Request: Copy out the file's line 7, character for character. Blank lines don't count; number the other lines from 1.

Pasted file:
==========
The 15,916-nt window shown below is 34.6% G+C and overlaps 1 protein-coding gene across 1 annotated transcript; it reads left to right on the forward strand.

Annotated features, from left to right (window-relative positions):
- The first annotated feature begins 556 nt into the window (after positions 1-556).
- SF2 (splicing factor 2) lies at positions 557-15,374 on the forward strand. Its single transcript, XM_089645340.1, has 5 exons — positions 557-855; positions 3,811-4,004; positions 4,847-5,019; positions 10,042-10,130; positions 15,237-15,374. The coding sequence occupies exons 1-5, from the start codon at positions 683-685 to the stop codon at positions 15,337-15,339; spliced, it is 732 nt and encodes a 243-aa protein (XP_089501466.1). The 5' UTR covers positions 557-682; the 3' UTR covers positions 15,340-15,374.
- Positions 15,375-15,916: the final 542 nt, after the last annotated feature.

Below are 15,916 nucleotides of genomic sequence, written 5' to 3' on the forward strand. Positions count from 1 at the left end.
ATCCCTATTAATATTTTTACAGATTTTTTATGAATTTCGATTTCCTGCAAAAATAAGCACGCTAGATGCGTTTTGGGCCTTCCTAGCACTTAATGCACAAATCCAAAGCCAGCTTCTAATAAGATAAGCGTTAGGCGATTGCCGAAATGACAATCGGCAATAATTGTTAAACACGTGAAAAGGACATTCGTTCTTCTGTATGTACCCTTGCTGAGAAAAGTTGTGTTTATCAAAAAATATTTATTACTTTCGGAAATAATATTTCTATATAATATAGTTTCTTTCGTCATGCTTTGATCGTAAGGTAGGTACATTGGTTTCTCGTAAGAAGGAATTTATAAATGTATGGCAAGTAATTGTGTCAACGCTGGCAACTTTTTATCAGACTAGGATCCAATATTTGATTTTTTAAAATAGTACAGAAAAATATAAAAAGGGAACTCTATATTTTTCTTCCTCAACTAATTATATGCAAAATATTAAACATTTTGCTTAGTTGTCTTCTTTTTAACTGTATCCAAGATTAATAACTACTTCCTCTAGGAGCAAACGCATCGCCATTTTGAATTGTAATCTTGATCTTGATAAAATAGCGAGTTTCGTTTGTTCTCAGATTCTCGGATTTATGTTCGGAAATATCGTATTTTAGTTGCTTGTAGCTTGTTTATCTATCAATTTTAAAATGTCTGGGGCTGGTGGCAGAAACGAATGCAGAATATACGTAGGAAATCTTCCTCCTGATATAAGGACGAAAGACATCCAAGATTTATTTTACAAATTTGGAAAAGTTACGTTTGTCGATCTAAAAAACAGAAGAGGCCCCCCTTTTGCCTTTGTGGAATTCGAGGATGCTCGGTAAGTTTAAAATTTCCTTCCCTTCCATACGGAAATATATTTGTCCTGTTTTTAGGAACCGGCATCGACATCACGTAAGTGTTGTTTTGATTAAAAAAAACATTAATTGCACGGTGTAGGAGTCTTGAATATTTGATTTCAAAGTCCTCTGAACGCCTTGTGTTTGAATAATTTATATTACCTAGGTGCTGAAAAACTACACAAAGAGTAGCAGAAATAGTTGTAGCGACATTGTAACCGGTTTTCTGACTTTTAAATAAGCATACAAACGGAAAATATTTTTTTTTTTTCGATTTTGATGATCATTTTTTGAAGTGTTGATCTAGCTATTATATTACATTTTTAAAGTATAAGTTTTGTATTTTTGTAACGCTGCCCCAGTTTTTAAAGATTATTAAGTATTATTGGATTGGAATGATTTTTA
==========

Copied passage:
ATCCCTATTAATATTTTTACAGATTTTTTATGAATTTCGATTTCCTGCAAAAATAAGCACGCTAGATGCGTTTTGGGCCTTCCTAGCACTTAATGCACAAATCCAAAGCCAGCTTCTAATAAGATAAGCGTTAGGCGATTGCCGAAATGACAATCGGCAATAATTGTTAAACACGTGAAAAGGACATTCGTTCTTCTGTATGTACCCTTGCTGAGAAAAGTTGTGTTTATCAAAAAATATTTATTACTTTCGGAAATAATATTTCTATATAATATAGTTTCTTTCGTCATGCTTTGATCGTAAGGTAGGTACATTGGTTTCTCGTAAGAAGGAATTTATAAATGTATGGCAAGTAATTGTGTCAACGCTGGCAACTTTTTATCAGACTAGGATCCAATATTTGATTTTTTAAAATAGTACAGAAAAATATAAAAAGGGAACTCTATATTTTTCTTCCTCAACTAATTATATGCAAAATATTAAACATTTTGCTTAGTTGTCTTCTTTTTAACTGTATCCAAGATTAATAACTACTTCCTCTAGGAGCAAACGCATCGCCATTTTGAATTGTAATCTTGATCTTGATAAAATAGCGAGTTTCGTTTGTTCTCAGATTCTCGGATTTATGTTCGGAAATATCGTATTTTAGTTGCTTGTAGCTTGTTTATCTATCAATTTTAAAATGTCTGGGGCTGGTGGCAGAAACGAATGCAGAATATACGTAGGAAATCTTCCTCCTGATATAAGGACGAAAGACATCCAAGATTTATTTTACAAATTTGGAAAAGTTACGTTTGTCGATCTAAAAAACAGAAGAGGCCCCCCTTTTGCCTTTGTGGAATTCGAGGATGCTCGGTAAGTTTAAAATTTCCTTCCCTTCCATACGGAAATATATTTGTCCTGTTTTTAGGAACCGGCATCGACATCACGTAAGTGTTGTTTTGATTAAAAAAAACATTAATTGCACGGTGTAGGAGTCTTGAATATTTGATTTCAAAGTCCTCTGAACGCCTTGTGTTTGAATAATTTATATTACCTAGGTGCTGAAAAACTACACAAAGAGTAGCAGAAATAGTTGTAGCGACATTGTAACCGGTTTTCTGACTTTTAAATAAGCATACAAACGGAAAATATTTTTTTTTTTTCGATTTTGATGATCATTTTTTGAAGTGTTGATCTAGCTATTATATTACATTTTTAAAGTATAAGTTTTGTATTTTTGTAACGCTGCCCCAGTTTTTAAAGATTATTAAGTATTATTGGATTGGAATGATTTTTA